Ibuprofen (Motrin, Advil), Naproxen (Aleve)

–        These medications belong to a class of medications called NSAIDS (Non-Steroidal Anti-Inflammatories)

–        They are used for treatment of pain, fever, and some inflammatory conditions such as arthritis

–        These medications also have a black box warning issued by the FDA.

o   Use of NSAIDs increases risk of serious and potentially fatal cardiovascular thrombotic events (such as heart attack and stroke)

o   NSAIDs also increase risk of serious and potentially fatal gastrointestinal adverse events that include bleeding, ulcers, and perforation of the stomach or the intestines.

  • Elderly patients and patients that have history of peptic ulcer disease or gastrointestinal bleeding are at a greater risk for serious gastrointestinal events.

–        Serious reactions reported with use of NSAIDs include

o   Gastrointestinal bleeding, ulceration, and perforation

o   Heart attack, stroke, blood clots

o   Hypertension

o   Heart failure

o   Kidney failure (many different types)

o   Liver toxicity

o   Anaphylaxis, allergic reactions including Stevens Johnson Syndrome

o   Bronchospasm

o   Rashes including sensitivity to light

o   Low platelets, Anemia, and low white blood cell count

o   High potassium

o   Abdominal pain, nausea, constipation

o   Ringing in the ears

Please consult with your doctor prior to taking any medications over the counter.


Buyer Beware!

The team of Concierge Medicine of Jupiter


Concierge medicine is an enhanced doctor-patient relationship where the patient pays a retainer fee to a doctor who takes care of their primary medical needs. Concierge medicine is a term used to describe the primary care received by a practitioner that is not impacted by other patients and the time taken to see these patients.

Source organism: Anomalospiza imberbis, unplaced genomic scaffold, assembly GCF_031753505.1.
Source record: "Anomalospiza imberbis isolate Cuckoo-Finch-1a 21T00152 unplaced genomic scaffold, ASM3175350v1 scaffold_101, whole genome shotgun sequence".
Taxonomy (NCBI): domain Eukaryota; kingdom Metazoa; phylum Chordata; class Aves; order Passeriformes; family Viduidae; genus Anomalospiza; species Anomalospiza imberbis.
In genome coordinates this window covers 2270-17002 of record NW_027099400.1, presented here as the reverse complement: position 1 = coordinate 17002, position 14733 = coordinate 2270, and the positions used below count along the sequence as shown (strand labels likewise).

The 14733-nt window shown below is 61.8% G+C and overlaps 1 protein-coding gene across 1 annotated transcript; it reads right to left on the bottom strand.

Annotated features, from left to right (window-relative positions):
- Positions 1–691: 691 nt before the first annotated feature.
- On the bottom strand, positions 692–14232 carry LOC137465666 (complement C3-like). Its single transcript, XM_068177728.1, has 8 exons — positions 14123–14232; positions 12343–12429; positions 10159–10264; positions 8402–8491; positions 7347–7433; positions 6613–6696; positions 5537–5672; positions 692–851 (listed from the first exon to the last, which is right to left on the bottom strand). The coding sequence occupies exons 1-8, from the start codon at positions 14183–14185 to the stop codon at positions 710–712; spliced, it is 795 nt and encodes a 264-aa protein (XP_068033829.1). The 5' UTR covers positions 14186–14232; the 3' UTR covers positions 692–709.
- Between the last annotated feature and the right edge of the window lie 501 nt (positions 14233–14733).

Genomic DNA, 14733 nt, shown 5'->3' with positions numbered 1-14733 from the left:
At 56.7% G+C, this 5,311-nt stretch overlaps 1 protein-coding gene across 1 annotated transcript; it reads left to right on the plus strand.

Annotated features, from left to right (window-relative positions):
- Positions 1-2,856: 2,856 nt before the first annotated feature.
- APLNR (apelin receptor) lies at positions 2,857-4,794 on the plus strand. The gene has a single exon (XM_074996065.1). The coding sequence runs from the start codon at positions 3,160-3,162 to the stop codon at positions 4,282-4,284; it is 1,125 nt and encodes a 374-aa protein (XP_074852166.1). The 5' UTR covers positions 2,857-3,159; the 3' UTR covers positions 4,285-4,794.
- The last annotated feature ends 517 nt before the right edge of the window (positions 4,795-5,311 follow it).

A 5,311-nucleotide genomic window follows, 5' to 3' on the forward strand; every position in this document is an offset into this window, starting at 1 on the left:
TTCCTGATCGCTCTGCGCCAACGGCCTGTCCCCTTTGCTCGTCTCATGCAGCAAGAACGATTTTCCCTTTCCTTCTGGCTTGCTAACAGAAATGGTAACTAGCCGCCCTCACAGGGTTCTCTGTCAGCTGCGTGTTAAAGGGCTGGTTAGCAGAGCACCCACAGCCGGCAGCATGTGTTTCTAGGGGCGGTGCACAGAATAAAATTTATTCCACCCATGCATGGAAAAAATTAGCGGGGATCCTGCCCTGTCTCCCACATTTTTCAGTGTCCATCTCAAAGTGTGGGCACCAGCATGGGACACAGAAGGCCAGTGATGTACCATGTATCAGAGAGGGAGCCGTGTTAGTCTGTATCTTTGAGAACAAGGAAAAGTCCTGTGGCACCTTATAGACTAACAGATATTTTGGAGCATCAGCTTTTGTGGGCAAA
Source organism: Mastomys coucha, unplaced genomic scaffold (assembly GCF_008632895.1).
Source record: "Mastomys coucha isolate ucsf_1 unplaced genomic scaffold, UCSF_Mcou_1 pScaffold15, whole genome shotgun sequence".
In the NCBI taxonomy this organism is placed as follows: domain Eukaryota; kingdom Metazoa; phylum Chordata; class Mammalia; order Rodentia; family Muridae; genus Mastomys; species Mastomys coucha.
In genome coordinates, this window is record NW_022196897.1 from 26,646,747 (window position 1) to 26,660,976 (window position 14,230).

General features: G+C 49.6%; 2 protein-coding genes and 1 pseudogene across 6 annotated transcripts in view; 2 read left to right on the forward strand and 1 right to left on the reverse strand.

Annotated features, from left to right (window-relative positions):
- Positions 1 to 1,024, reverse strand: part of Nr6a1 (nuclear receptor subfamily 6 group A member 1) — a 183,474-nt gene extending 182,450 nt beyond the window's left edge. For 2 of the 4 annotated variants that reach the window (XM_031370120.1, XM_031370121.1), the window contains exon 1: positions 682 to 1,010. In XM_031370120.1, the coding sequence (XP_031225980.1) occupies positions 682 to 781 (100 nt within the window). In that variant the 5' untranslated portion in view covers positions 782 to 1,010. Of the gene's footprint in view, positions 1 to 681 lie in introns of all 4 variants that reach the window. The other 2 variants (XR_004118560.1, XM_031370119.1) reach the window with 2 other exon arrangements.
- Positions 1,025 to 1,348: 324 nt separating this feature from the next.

There are many benefits of concierge medicine that includes the following:

Increase in availability

There is additional accessibility with concierge medical care as doctors are able to offer their services after hours and are readily available to communicate with patients via telephone calls, text, email, and even virtually. They can guarantee you an appointment for the very same day or for the day after which means you don’t have to wait long at all to see a medical practitioner.

Concierge doctors have a proactive approach

With concierge medicine, patients are monitored on a more regular basis without being inhibited by time constraints. Doctors are therefore able to provide more thorough care, and through regular visits can detect conditions before they develop as opposed to treating conditions as they occur. 

Concierge doctors provide all-round care

Concierge doctors have more time at their disposal to go through each patient’s medical history and formulate accurate diagnoses based on this information. They are better equipped to recommend referrals if need be, and they can better manage illnesses (especially chronic) as they are very familiar with the patient’s medical history and have regular contact with the patient.

Concierge medicine saves on costs

The time pressures placed on ordinary care practitioners can sometimes lead to additional medical testings that need to be done over and above the doctor’s visit. These tests can add up cost-wise and place a bigger financial burden on the patient than if there were seeing a concierge doctor. Concierge doctors have that extra time at their disposal to be able to investigate and do more research into a medical diagnosis without incurring additional costs.

You have a more familiar relationship with your doctor

Because concierge doctors can see patients more regularly, they become more familiar with their medical history;  this allows them to provide patients with better service and it also allows patients to feel more comfortable and at ease around their doctor.

Concierge medicine offers the best and most up to date medical care

Concierge doctors are concerned with providing the best possible medical care and service to patients. This goes hand in hand with staying on top of the latest medical news, trends, and latest medical technological developments to ensure that patients receive the most up to date treatment.

Concierge medicine is a recent trend that is growing and proving more and more popular when it comes to medical care.

If you are looking for more information about concierge medicine and what it entails contact us today.